Samuel Pepys was born in London on 23 February 1633, the fifth of eleven children, although by the time he was seven only three of his siblings, all younger, had survived. He was sent to grammar school at Huntingdon during the English Civil War (1642-1651), returning later to London and attending St Paul's School. Following this he went to Cambridge where he attended Trinity Hall and then Magdalene colleges. Not long after taking his degree in 1654 he was employed as secretary in London by Edward Mountagu, a distant relative who was now a Councillor of State.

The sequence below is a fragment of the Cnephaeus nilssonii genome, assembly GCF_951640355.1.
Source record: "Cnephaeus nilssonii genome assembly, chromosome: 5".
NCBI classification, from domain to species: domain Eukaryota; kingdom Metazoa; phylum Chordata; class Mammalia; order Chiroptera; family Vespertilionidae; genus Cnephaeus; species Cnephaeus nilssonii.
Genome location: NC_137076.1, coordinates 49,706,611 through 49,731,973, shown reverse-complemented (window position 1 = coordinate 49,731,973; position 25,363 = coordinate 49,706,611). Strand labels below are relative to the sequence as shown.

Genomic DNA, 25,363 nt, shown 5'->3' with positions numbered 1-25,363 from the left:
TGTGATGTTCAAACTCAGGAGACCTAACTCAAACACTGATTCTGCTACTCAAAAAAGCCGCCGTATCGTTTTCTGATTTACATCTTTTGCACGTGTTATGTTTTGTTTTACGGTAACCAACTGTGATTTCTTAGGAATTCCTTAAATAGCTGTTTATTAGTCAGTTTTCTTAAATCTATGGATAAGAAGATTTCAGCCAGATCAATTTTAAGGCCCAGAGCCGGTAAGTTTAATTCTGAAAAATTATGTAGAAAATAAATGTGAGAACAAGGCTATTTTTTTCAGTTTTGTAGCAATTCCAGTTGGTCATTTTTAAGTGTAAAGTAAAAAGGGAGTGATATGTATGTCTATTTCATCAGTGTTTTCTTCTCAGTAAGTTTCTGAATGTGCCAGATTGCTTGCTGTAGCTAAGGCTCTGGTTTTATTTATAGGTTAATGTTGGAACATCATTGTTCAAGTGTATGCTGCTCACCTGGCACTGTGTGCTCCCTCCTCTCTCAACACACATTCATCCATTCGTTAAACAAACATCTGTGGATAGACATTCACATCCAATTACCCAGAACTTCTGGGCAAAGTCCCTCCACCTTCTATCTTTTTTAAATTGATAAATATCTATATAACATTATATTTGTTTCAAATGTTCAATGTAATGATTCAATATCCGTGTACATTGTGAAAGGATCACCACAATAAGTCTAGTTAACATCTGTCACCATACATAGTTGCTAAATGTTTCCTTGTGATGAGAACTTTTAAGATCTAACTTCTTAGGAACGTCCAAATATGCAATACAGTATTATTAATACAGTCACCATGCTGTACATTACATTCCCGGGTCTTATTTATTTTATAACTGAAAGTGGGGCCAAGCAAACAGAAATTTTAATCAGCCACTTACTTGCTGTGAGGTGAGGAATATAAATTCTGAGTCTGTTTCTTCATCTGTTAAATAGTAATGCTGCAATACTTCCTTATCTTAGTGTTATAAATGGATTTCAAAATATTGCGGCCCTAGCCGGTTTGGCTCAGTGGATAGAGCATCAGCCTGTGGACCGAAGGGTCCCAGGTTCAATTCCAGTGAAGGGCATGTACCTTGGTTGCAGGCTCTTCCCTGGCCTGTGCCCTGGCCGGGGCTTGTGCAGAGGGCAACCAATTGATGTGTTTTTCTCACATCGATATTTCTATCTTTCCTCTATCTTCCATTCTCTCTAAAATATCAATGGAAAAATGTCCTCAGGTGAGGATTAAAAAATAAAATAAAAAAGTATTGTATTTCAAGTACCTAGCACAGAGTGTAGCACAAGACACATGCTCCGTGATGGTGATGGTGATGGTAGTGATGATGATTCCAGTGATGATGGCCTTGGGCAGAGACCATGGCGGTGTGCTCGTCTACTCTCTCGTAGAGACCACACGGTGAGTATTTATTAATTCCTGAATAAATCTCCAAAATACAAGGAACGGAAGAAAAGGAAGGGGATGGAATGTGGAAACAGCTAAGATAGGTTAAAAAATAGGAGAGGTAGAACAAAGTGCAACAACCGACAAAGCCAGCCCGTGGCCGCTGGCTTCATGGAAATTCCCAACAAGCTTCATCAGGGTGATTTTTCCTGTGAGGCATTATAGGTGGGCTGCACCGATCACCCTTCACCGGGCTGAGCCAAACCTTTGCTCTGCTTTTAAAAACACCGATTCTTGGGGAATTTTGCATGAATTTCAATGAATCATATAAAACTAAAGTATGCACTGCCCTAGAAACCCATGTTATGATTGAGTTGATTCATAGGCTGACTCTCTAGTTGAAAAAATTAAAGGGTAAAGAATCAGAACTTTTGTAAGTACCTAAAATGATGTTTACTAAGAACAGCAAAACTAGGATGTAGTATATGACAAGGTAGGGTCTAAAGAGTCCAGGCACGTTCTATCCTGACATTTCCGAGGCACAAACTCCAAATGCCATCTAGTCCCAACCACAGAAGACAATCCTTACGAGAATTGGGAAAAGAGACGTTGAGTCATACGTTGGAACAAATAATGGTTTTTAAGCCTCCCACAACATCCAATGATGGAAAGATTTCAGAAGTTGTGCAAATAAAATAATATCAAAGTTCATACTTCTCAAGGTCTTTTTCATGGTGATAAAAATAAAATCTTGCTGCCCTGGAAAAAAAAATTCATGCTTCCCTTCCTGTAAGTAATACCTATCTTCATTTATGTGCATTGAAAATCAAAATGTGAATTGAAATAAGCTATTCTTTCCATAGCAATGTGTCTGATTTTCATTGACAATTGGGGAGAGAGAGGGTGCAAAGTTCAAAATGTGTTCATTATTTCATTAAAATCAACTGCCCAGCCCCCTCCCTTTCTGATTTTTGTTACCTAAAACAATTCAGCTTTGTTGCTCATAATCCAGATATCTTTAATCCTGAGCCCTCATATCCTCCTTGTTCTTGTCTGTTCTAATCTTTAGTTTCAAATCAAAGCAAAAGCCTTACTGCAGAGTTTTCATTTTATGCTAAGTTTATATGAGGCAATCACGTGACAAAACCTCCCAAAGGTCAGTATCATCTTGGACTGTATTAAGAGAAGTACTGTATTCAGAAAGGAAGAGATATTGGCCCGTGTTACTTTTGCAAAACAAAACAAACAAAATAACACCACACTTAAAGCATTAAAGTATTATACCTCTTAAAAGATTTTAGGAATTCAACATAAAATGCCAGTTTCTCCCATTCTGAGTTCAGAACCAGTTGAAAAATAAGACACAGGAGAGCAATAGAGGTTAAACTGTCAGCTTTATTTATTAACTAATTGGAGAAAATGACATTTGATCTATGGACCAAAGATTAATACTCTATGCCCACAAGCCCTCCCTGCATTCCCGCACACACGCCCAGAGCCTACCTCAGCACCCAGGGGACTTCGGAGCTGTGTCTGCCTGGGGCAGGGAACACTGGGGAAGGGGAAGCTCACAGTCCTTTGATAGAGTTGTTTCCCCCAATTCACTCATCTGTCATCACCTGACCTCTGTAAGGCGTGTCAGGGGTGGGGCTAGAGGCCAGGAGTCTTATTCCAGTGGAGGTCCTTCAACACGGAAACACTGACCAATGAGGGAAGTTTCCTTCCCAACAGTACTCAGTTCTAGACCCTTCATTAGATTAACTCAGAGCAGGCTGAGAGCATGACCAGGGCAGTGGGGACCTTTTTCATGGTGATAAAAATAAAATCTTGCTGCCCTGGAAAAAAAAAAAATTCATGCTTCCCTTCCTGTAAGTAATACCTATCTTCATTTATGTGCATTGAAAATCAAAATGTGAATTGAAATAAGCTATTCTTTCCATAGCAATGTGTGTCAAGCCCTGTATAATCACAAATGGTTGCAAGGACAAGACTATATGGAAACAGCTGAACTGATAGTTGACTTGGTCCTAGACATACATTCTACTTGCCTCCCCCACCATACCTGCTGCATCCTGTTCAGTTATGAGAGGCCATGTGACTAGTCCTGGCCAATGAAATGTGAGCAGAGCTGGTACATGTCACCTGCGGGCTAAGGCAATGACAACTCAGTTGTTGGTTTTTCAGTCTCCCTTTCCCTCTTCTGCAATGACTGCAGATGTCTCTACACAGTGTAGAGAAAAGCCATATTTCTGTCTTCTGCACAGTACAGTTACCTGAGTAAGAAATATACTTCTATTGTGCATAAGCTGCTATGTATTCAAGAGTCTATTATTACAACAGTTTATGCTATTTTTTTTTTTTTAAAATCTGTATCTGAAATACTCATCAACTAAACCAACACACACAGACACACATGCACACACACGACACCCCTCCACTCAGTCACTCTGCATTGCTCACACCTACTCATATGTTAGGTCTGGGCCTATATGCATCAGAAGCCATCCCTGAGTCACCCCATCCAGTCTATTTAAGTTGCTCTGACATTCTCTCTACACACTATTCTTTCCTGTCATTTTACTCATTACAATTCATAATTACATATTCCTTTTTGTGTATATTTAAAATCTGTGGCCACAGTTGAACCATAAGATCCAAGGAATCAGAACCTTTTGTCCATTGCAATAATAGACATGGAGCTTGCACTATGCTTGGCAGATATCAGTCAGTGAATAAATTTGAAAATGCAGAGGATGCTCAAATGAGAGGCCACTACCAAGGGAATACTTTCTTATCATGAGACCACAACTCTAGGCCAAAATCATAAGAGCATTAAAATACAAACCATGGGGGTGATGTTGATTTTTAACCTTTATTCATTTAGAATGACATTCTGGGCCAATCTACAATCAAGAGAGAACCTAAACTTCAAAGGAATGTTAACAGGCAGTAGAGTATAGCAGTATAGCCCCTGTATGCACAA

In 1655 Pepys married Elizabeth St Michel and at some point after 1656, while still attached to Mountagu's service, Pepys became clerk to George Downing, a Teller of the Receipt in the Exchequer. However, he and his wife separated for a while (for unknown reasons) and in 1658 he had a bladder stone removed in a dangerous operation. Later the same year Pepys and his wife moved from a single room in Mountagu's lodgings to Axe Yard near the palace of Westminster, where he was living when starting the diary in 1660.
Pepys was a practical man of business but also had a wide-ranging appetite for knowledge. His classical and mathematical education was the basis from which he explored the arts and sciences and he was an accomplished musician.